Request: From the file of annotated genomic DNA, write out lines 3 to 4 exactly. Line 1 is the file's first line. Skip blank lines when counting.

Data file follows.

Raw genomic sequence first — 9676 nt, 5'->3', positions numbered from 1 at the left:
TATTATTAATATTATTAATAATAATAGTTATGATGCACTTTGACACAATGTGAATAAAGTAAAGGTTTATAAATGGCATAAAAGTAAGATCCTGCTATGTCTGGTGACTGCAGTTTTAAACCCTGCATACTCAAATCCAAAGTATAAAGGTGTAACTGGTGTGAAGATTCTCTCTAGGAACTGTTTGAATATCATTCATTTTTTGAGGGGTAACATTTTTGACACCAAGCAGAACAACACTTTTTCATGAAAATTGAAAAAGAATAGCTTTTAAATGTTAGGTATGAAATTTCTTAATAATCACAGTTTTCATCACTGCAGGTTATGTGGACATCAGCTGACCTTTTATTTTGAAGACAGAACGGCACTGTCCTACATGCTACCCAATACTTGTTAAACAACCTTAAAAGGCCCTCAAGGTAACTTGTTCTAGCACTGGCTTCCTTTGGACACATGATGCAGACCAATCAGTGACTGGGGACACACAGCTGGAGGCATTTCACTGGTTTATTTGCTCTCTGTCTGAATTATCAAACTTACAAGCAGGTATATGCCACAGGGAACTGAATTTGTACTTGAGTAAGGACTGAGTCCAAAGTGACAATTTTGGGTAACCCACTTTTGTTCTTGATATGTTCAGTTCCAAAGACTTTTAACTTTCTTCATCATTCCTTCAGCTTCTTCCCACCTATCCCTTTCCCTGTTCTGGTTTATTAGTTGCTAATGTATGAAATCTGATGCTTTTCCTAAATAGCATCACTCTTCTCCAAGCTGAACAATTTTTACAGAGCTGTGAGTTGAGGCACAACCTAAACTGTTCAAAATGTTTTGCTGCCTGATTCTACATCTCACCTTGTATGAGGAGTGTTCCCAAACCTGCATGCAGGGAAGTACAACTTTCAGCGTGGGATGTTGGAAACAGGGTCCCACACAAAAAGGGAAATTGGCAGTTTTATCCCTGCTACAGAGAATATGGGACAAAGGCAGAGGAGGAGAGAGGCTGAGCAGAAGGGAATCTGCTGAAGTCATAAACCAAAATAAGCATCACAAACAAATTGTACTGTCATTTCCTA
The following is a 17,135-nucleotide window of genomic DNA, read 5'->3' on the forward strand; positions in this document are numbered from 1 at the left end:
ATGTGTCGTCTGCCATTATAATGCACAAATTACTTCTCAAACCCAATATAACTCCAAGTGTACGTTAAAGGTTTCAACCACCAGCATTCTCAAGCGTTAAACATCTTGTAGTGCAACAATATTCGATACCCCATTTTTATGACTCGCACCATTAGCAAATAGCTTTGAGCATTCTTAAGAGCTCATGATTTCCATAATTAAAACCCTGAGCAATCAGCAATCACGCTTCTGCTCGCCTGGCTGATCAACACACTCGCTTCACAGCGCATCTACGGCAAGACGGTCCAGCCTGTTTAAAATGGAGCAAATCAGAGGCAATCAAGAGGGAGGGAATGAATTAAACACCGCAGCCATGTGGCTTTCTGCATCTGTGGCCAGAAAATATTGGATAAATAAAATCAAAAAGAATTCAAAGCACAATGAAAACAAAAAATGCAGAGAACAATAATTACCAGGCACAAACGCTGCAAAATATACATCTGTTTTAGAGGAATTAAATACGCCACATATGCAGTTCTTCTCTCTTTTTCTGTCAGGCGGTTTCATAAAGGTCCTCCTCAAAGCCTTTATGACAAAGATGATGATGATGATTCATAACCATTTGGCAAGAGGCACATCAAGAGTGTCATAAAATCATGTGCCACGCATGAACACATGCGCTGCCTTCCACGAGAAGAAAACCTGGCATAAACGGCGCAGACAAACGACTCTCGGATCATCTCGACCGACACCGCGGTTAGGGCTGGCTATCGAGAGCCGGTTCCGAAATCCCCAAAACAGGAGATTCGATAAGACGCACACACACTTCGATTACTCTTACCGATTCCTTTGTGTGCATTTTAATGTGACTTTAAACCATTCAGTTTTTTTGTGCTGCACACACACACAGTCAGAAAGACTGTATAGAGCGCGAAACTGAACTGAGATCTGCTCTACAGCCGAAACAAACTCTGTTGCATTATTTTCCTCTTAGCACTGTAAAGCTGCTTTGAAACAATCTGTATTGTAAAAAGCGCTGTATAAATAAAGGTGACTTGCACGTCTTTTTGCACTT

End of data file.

The following is a 17,135-nucleotide window of genomic DNA, read 5'->3' on the forward strand; positions in this document are numbered from 1 at the left end:
ATGTGTCGTCTGCCATTATAATGCACAAATTACTTCTCAAACCCAATATAACTCCAAGTGTACGTTAAAGGTTTCAACCACCAGCATTCTCAAGCGTTAAACATCTTGTAGTGCAACAATATTCGATACCCCATTTTTATGACTCGCACCATTAGCAAATAGCTTTGAGCATTCTTAAGAGCTCATGATTTCCATAATTAAAACCCTGAGCAATCAGCAATCACGCTTCTGCTCGCCTGGCTGATCAACACACTCGCTTCACAGCGCATCTACGGCAAGACGGTCCAGCCTGTTTAAAATGGAGCAAATCAGAGGCAATCAAGAGGGAGGGAATGAATTAAACACCGCAGCCATGTGGCTTTCTGCATCTGTGGCCAGAAAATATTGGATAAATAAAATCAAAAAGAATTCAAAGCACAATGAAAACAAAAAATGCAGAGAACAATAATTACCAGGCACAAACGCTGCAAAATATACATCTGTTTTAGAGGAATTAAATACGCCACATATGCAGTTCTTCTCTCTTTTTCTGTCAGGCGGTTTCATAAAGGTCCTCCTCAAAGCCTTTATGACAAAGATGATGATGATGATTCATAACCATTTGGCAAGAGGCACATCAAGAGTGTCATAAAATCATGTGCCACGCATGAACACATGCGCTGCCTTCCACGAGAAGAAAACCTGGCATAAACGGCGCAGACAAACGACTCTCGGATCATCTCGACCGACACCGCGGTTAGGGCTGGCTATCGAGAGCCGGTTCCGAAATCCCCAAAACAGGAGATTCGATAAGACGCACACACACTTCGATTACTCTTACCGATTCCTTTGTGTGCATTTTAATGTGACTTTAAACCATTCAGTTTTTTTGTGCTGCACACACACACAGTCAGAAAGACTGTATAGAGCGCGAAACTGAACTGAGATCTGCTCTACAGCCGAAACAAACTCTGTTGCATTATTTTCCTCTTAGCACTGTAAAGCTGCTTTGAAACAATCTGTATTGTAAAAAGCGCTGTATAAATAAAGGTGACTTGCACGTCTTTTTGCACTT